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Advertencia al público de otros reguladores extranjeros.


Como miembro de The Committee of European Securities Regulators (CESR) y de la International Organization of Securities Commissions (IOSCO), la CNMV recibe regularmente advertencias emitidas por otros reguladores de valores extranjeros sobre compañías que no están autorizadas a prestar servicios de inversión en los países que remiten dichas advertencias.

Con el fin de mejorar la protección de los inversores y dada la creciente internacionalización de los mercados de valores, la CNMV ha decidido publicar estas advertencias en su página de internet que completan las informaciones contenidas en la página del inversor, en las

advertencias al público de la CNMV

y en la consulta a los registros oficiales.

La CNMV advierte que la información incluida en esta página ha sido facilitada por los organismos supervisores extranjeros, que asumen la responsabilidad por el contenido de la misma.


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FechaRegulador que remite la advertenciaCompañías sobre las que advierte 
29/11/2006SFSA (SUECIA)

- 1911DIRECT Sparkasse Ekonomisk Förening

SFSA ha emitido una advertencia sobre la compañía 1911DIRECT Sparkasse Ekonomisk Förening, su página web es, informando de que dicha compañía podría estar prestando servicios de inversión sin la debida autorización.
Para más información ver archivo adjunto.
29/11/2006SFSA (SUECIA)

- The Ashton Lewis Group

SFSA ha emitido una advertencia sobre la compañía The Ashton Lewis Group, su página web es, informando de que dicha compañía podría estar prestando servicios de inversión sin la debida autorización.
Para más información ver archivo adjunto.
29/11/2006SFSA (SUECIA)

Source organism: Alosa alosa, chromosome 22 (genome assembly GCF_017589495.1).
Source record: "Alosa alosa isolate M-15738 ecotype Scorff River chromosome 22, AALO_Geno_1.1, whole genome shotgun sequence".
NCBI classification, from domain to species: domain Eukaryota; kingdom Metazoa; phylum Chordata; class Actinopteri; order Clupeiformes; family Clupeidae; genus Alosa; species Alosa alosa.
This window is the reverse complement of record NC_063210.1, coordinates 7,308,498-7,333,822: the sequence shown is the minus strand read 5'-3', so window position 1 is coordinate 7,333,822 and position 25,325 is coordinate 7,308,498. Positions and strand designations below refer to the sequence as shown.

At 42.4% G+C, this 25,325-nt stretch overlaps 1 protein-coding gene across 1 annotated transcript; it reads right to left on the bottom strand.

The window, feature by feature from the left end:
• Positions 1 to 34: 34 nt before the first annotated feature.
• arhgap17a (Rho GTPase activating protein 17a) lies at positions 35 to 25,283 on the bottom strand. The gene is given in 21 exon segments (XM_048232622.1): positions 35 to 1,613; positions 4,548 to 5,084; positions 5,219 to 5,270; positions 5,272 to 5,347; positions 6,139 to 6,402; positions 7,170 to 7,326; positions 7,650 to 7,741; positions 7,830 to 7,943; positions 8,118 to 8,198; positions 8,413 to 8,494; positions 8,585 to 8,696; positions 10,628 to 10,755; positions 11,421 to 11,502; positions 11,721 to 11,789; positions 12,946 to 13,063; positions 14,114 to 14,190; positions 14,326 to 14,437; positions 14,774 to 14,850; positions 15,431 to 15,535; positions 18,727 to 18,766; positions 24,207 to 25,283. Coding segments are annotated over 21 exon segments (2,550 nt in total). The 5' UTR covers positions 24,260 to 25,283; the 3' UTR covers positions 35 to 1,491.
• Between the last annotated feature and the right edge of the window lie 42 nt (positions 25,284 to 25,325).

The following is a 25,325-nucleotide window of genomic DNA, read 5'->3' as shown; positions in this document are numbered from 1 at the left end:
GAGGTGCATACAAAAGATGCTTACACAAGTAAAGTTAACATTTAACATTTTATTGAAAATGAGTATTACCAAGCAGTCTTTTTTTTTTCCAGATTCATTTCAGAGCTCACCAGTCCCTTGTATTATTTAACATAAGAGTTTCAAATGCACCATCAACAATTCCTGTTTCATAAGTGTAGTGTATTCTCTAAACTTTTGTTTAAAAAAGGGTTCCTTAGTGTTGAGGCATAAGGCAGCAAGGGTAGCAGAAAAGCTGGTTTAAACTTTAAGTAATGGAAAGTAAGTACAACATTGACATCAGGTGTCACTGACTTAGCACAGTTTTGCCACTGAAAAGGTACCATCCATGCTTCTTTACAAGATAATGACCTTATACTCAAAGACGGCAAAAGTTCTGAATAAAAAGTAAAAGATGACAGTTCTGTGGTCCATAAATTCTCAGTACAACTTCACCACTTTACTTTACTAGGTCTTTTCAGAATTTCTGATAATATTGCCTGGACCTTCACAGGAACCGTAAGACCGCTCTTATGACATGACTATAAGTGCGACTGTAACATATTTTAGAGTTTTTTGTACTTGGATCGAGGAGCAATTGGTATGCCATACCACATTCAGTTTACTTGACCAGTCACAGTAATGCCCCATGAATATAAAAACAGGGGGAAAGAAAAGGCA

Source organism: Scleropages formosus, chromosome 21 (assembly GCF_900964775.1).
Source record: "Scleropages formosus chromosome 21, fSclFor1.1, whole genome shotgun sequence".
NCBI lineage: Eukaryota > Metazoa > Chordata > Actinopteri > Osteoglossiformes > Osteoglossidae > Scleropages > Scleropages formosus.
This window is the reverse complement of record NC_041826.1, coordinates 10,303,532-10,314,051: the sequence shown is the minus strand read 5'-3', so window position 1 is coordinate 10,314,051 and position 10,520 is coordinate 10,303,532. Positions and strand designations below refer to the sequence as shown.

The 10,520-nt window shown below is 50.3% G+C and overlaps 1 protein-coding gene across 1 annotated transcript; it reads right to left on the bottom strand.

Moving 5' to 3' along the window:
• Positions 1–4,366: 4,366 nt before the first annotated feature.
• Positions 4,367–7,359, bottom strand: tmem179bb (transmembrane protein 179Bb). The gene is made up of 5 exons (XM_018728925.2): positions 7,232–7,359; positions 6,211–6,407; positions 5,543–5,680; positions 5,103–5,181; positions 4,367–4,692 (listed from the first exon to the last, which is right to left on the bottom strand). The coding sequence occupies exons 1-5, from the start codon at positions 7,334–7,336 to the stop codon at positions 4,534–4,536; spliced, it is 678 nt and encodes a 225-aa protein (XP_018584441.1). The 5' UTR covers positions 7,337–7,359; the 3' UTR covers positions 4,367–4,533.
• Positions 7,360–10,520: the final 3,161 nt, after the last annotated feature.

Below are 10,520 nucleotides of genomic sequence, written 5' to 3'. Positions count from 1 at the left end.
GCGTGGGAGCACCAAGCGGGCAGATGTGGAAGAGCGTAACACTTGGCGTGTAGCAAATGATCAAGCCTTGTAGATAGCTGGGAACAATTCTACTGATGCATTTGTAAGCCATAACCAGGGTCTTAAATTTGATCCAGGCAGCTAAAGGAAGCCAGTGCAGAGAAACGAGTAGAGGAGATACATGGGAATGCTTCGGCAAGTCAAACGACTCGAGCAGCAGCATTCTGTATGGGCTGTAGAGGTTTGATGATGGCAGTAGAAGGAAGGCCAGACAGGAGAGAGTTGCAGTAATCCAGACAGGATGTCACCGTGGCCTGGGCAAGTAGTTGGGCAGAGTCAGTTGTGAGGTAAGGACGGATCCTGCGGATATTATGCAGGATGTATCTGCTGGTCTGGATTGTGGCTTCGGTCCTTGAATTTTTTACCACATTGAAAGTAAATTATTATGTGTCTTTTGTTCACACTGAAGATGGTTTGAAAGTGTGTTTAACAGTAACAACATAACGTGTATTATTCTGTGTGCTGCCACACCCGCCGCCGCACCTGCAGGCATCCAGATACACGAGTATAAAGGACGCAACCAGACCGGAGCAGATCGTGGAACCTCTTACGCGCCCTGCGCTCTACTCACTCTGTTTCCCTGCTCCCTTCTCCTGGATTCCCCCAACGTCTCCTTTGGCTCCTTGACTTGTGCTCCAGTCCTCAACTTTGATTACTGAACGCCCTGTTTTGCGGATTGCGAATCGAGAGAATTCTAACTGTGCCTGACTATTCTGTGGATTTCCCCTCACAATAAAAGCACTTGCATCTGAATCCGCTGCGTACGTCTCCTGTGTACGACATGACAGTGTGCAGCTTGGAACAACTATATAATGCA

- Bluecrest International Capital, Inc.

Finaninspektiionen advierte sobre las actividades desarrolladas por la compañía Bluecrest International Capital, Inc., su página web es, e informa que las mismas pudieran ser una estafa.
Para más información ver archivo adjunto.
29/11/2006SFC (HONG KONG)

- The Tidal Group

SFC ha emitido una advertencia sobre la compañía The Tidal Group, informando de que dicha compañía podría estar prestando servicios de inversión sin la debida autorización.
Para más información ver archivo adjunto.
29/11/2006FMA (AUSTRIA)

- Private Commercial Office, Inc.

FMA ha emitido una advertencia sobre la compañía Private Commercial Office, Inc., informando de que dicha compañía podría estar prestando servicios de inversión sin la debida autorización.
Para más información ver archivo adjunto.
29/11/2006FMA (AUSTRIA)

- First China Corporate Management Group

FMA ha emitido una advertencia sobre la compañía First China Corporate Management Group, su página web es, informando de que dicha compañía podría estar prestando servicios de inversión sin la debida autorización.
Para más información ver archivo adjunto.
29/11/2006FMA (AUSTRIA)

- D. Keffel-Fallahi

FMA ha emitido una advertencia sobre la compañía D. Keffel-Fallahi, informando de que dicha compañía podría estar prestando servicios de inversión sin la debida autorización.
Para más información ver archivo adjunto.
22/11/2006SFSA (SUECIA)

- Westminster Market Research & Management

SFSA ha emitido una advertencia sobre la compañía Westminster Market Research & Management, su página web es, informando de que dicha compañía podría estar prestando servicios de inversión sin la debida autorización.
Para más información ver archivo adjunto.
22/11/2006SFSA (SUECIA)

- Silicon Valley Financial Incorporated

SFSA ha emitido una advertencia sobre la compañía Silicon Valley Financial Incorporated, su página web es, informando de que dicha compañía podría estar prestando servicios de inversión sin la debida autorización.